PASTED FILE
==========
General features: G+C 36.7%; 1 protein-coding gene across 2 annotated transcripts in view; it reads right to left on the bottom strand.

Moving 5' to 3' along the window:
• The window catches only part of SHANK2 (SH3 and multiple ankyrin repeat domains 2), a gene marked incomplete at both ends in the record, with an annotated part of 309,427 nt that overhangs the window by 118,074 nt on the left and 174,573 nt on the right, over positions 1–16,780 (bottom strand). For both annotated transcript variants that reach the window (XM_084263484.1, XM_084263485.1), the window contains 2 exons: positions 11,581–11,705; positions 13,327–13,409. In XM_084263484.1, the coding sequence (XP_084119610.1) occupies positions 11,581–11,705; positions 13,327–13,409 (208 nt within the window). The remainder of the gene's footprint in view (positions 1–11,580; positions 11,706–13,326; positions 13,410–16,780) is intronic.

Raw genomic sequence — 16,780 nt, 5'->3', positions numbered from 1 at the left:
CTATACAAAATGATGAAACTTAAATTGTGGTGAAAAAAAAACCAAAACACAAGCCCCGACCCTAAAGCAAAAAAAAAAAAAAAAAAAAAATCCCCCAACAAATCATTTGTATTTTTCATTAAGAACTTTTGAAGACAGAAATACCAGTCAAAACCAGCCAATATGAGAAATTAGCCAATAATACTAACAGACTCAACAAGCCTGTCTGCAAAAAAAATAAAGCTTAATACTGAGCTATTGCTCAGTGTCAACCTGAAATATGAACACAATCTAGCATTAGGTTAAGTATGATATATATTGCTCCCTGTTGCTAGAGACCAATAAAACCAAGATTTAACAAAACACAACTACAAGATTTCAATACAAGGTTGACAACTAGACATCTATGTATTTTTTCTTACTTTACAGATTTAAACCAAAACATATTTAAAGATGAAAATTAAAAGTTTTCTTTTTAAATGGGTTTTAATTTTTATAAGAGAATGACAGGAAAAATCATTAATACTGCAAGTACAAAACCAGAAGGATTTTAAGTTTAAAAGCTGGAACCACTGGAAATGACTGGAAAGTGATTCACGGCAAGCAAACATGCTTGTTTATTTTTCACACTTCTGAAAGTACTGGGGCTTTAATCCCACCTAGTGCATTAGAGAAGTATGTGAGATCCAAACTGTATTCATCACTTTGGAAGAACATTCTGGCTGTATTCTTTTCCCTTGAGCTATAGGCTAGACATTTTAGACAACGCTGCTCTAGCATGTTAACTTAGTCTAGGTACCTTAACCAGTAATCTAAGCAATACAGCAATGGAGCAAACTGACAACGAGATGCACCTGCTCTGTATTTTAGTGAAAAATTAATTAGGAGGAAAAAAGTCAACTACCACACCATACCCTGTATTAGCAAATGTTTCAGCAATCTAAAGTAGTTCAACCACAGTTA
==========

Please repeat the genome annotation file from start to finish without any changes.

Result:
General features: G+C 36.7%; 1 protein-coding gene across 2 annotated transcripts in view; it reads right to left on the bottom strand.

Moving 5' to 3' along the window:
• The window catches only part of SHANK2 (SH3 and multiple ankyrin repeat domains 2), a gene marked incomplete at both ends in the record, with an annotated part of 309,427 nt that overhangs the window by 118,074 nt on the left and 174,573 nt on the right, over positions 1–16,780 (bottom strand). For both annotated transcript variants that reach the window (XM_084263484.1, XM_084263485.1), the window contains 2 exons: positions 11,581–11,705; positions 13,327–13,409. In XM_084263484.1, the coding sequence (XP_084119610.1) occupies positions 11,581–11,705; positions 13,327–13,409 (208 nt within the window). The remainder of the gene's footprint in view (positions 1–11,580; positions 11,706–13,326; positions 13,410–16,780) is intronic.

Raw genomic sequence — 16,780 nt, 5'->3', positions numbered from 1 at the left:
CTATACAAAATGATGAAACTTAAATTGTGGTGAAAAAAAAACCAAAACACAAGCCCCGACCCTAAAGCAAAAAAAAAAAAAAAAAAAAAATCCCCCAACAAATCATTTGTATTTTTCATTAAGAACTTTTGAAGACAGAAATACCAGTCAAAACCAGCCAATATGAGAAATTAGCCAATAATACTAACAGACTCAACAAGCCTGTCTGCAAAAAAAATAAAGCTTAATACTGAGCTATTGCTCAGTGTCAACCTGAAATATGAACACAATCTAGCATTAGGTTAAGTATGATATATATTGCTCCCTGTTGCTAGAGACCAATAAAACCAAGATTTAACAAAACACAACTACAAGATTTCAATACAAGGTTGACAACTAGACATCTATGTATTTTTTCTTACTTTACAGATTTAAACCAAAACATATTTAAAGATGAAAATTAAAAGTTTTCTTTTTAAATGGGTTTTAATTTTTATAAGAGAATGACAGGAAAAATCATTAATACTGCAAGTACAAAACCAGAAGGATTTTAAGTTTAAAAGCTGGAACCACTGGAAATGACTGGAAAGTGATTCACGGCAAGCAAACATGCTTGTTTATTTTTCACACTTCTGAAAGTACTGGGGCTTTAATCCCACCTAGTGCATTAGAGAAGTATGTGAGATCCAAACTGTATTCATCACTTTGGAAGAACATTCTGGCTGTATTCTTTTCCCTTGAGCTATAGGCTAGACATTTTAGACAACGCTGCTCTAGCATGTTAACTTAGTCTAGGTACCTTAACCAGTAATCTAAGCAATACAGCAATGGAGCAAACTGACAACGAGATGCACCTGCTCTGTATTTTAGTGAAAAATTAATTAGGAGGAAAAAAGTCAACTACCACACCATACCCTGTATTAGCAAATGTTTCAGCAATCTAAAGTAGTTCAACCACAGTTA